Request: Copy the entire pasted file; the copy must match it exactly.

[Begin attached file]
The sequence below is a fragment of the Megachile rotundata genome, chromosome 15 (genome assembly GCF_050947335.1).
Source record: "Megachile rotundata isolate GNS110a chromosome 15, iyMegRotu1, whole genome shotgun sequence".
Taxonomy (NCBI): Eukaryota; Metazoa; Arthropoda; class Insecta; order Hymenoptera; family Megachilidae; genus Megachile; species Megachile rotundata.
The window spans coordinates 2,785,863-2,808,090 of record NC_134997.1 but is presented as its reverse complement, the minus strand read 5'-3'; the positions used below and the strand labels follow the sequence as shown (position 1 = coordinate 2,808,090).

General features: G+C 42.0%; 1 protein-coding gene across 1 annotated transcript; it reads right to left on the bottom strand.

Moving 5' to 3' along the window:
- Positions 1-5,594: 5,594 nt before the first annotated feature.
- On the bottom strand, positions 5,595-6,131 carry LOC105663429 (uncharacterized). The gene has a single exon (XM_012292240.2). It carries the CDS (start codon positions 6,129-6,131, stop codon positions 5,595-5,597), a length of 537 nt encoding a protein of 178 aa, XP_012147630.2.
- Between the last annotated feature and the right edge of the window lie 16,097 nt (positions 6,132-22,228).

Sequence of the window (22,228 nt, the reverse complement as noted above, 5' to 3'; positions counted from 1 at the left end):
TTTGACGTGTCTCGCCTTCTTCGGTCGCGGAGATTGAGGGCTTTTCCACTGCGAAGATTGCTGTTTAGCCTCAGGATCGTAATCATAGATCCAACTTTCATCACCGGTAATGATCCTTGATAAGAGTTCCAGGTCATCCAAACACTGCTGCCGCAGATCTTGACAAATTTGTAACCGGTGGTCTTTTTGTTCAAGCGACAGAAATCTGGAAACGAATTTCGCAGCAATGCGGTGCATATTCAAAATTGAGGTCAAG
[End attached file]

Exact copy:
The sequence below is a fragment of the Megachile rotundata genome, chromosome 15 (genome assembly GCF_050947335.1).
Source record: "Megachile rotundata isolate GNS110a chromosome 15, iyMegRotu1, whole genome shotgun sequence".
Taxonomy (NCBI): Eukaryota; Metazoa; Arthropoda; class Insecta; order Hymenoptera; family Megachilidae; genus Megachile; species Megachile rotundata.
The window spans coordinates 2,785,863-2,808,090 of record NC_134997.1 but is presented as its reverse complement, the minus strand read 5'-3'; the positions used below and the strand labels follow the sequence as shown (position 1 = coordinate 2,808,090).

General features: G+C 42.0%; 1 protein-coding gene across 1 annotated transcript; it reads right to left on the bottom strand.

Moving 5' to 3' along the window:
- Positions 1-5,594: 5,594 nt before the first annotated feature.
- On the bottom strand, positions 5,595-6,131 carry LOC105663429 (uncharacterized). The gene has a single exon (XM_012292240.2). It carries the CDS (start codon positions 6,129-6,131, stop codon positions 5,595-5,597), a length of 537 nt encoding a protein of 178 aa, XP_012147630.2.
- Between the last annotated feature and the right edge of the window lie 16,097 nt (positions 6,132-22,228).

Sequence of the window (22,228 nt, the reverse complement as noted above, 5' to 3'; positions counted from 1 at the left end):
TTTGACGTGTCTCGCCTTCTTCGGTCGCGGAGATTGAGGGCTTTTCCACTGCGAAGATTGCTGTTTAGCCTCAGGATCGTAATCATAGATCCAACTTTCATCACCGGTAATGATCCTTGATAAGAGTTCCAGGTCATCCAAACACTGCTGCCGCAGATCTTGACAAATTTGTAACCGGTGGTCTTTTTGTTCAAGCGACAGAAATCTGGAAACGAATTTCGCAGCAATGCGGTGCATATTCAAAATTGAGGTCAAG